In our view, putting the question of reasonableness to one side, a period of fourteen months between indictment and arrest is inordinately long. It is at least long enough to serve as a 'triggering mechanism,' Barker v. Wingo, supra 407 U.S. at 530, 92 S.Ct. 2182; therefore, the first factor weighs against the government here. The third factor, pertaining to the defendant's assertion of his right to a speedy trial, must also weigh against the government, as the defendant filed his motion for acquittal promptly.


We have then a situation in which the first and third factors weigh against the government and the fourth factor (prejudice) weighs against the defendant. Against this background, the second factor-- the reason for the delay-- assumes central importance. The government contended and attempted to demonstrate at the evidentiary hearing that the delay was caused by the inability of the agents to locate the defendant and that its attempts to locate him had been sufficiently diligent to warrant a finding that the delay was reasonable. The defendant, on the other hand, testified in effect that his location could easily have been ascertained and that, therefore, the search could not have been diligent. We agree with the appellant's contention that long delay arising from the negligence or laziness of the arresting officers in executing an arrest warrant would be unreasonable, and that this unreasonableness would enter into the calculus of balancing the interests of the government and the accused. Cf., Godfrey v. United States, 123 U.S.App.D.C. 219, 358 F.2d 850, 852 (1966). However, given the conflict of the evidence with respect to the agents' diligence, the reasonableness of the delay hinged on the credibility of the witnesses. The trial court credited the testimony of the police officers. We cannot say it was clearly in error in so doing. See, Lipscomb v. United States, 209 F.2d 831 (8th Cir.), cert. denied, 347 U.S. 962, 74 S.Ct. 711, 93 L.Ed. 1105 (1954).


The trial court, in balancing all of these factors, concluded that the defendant had not been denied his right to a speedy trial. Despite our concern over the length of the delay in effecting arrest, we are inclined to sustain that ruling. The appellant's right to a speedy trial was not sufficiently burdened to call for the exercise of 'the severe remedy of dismissal.' Barker v. Wingo, supra, 407 U.S. at 522, 92 S.Ct. 2182. See also, United States v. Cabral, 475 F.2d 715, 720 (1st Cir. 1973).




Three final contentions of the appellant do not require extensive discussion. First, he claims that the District Court erred in not requiring production of a Jencks Act2 statement by one of the officers who testified for the government. We have examined the record carefully on this point, and find that the defendant failed to invoke that Act by making an appropriate and timely request that the statement be produced. See, Lewis v. United States,340 F.2d 678, 682-683 (8th Cir. 1965). Since the trial court was never requested to make a ruling on that issue, there was no error.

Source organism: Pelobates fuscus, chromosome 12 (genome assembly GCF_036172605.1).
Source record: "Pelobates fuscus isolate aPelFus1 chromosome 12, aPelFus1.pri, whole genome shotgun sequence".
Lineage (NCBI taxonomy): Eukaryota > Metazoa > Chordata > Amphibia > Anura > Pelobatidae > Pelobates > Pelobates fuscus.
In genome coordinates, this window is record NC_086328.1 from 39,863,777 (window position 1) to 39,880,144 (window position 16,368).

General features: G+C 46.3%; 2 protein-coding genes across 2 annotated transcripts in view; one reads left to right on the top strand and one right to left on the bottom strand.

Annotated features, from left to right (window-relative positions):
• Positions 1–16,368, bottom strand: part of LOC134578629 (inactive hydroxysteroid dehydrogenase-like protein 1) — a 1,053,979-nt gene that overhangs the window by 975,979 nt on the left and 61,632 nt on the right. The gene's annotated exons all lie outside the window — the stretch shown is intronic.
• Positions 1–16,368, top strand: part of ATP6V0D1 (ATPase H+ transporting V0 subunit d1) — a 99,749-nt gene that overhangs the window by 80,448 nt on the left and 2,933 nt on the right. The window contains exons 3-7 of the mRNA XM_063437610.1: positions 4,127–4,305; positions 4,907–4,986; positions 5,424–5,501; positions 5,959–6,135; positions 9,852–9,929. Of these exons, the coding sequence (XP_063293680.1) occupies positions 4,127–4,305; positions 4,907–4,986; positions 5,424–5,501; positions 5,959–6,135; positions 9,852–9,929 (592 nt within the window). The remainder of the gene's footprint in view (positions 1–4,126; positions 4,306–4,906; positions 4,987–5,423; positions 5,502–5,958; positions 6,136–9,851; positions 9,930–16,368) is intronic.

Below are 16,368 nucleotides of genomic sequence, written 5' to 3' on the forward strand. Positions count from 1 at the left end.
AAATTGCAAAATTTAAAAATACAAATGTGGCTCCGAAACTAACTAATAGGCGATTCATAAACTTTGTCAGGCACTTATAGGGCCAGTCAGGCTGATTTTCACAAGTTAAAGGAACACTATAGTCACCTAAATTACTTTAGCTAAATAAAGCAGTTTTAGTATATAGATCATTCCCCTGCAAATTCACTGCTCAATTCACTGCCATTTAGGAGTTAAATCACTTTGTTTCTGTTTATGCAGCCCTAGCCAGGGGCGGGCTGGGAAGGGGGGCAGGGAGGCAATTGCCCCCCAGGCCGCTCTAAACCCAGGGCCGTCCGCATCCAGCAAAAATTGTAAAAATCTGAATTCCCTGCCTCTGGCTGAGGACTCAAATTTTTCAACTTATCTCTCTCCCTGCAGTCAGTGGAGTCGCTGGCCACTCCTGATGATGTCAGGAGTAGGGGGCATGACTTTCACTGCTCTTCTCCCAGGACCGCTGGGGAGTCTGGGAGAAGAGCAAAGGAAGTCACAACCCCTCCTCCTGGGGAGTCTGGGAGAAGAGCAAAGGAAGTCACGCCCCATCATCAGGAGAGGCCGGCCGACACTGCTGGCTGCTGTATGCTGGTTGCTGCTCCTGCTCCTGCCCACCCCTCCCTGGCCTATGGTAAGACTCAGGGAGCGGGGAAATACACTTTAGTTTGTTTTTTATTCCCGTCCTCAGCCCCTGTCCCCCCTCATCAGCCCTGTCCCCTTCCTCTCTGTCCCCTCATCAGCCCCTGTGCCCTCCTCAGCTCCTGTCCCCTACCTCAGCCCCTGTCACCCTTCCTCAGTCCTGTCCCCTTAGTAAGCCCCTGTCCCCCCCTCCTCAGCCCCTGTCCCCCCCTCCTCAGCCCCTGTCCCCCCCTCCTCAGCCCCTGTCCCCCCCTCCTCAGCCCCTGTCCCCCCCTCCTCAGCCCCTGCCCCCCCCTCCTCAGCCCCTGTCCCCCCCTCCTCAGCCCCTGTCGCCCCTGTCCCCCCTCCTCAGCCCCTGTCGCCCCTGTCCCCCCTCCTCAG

Next, the appellant claims that the court erred in restricting the scope of certain cross-examination concerning, among other things, potential involvement of witnesses in a mistaken venture widely known as the 'Collinsville raids.' Cf., United States of America v. Jackson, supra at 339-340. Defense counsel was attempting, by his questions, to probe into evidence of a collateral nature. The admissibility of that evidence was within the discretion of the trial court. United States v. Cole, 449 F.2d 194, 199 (8th Cir. 1971), cert. denied, 405 U.S. 931, 92 S.Ct. 991, 30 L.Ed.2d 806 (1972). We find no abuse of that discretion.


The appellant finally contends that the court erred in denying him access to the presentence report. The government concedes that the report was not made available to him, but states that the District Court complied with the rule laid down by this Court in United States v. Carden, 428 F.2d 1116, 1117-1118 (8th Cir. 1970), advising trial judges to state on the record the factors which they take into consideration in rendering sentence. While the writer of this opinion continues to adhere to the views he expressed on this problem in United States v. Schrenzel, 462 F.2d 765, 776 (8th Cir.), cert. denied, 409 U.S. 984, 93 S.Ct. 325, 34 L.Ed.2d 248 (1972) (Heaney, J., dissenting), he feels bound by the views expressed by a majority of this Court in United States v. Carden, supra; Hess v. United States, 496 F.2d 936 (8th Cir. 1974), and United States v. Mims, 440 F.2d 643 (8th Cir. 1971). Since the District Court complied with these cases by orally disclosing and verifying the negative ingredients of the report upon which it relied in passing sentence, there was no error.




The defendant also moved for a bill of particulars, to compel disclosure of the name and address of the informant. This motion was denied without a hearing on the ground that the informant was to be called at trial. The appellant does not appeal this ruling. We express our views on this issue in United States of America v. Norton, No. 74-1049 at 343-344 n. 1 (8th Cir. 1974)


The Jencks Act, 18 U.S.C. 3500, provides in part:

(b) After a witness called by the United States has testified on direct examination, the court shall, on motion of the defendant, order the United States to produce any statement * * * of the witness in the possession of the United States which relates to the subject matter as to which the witness has testified. * * *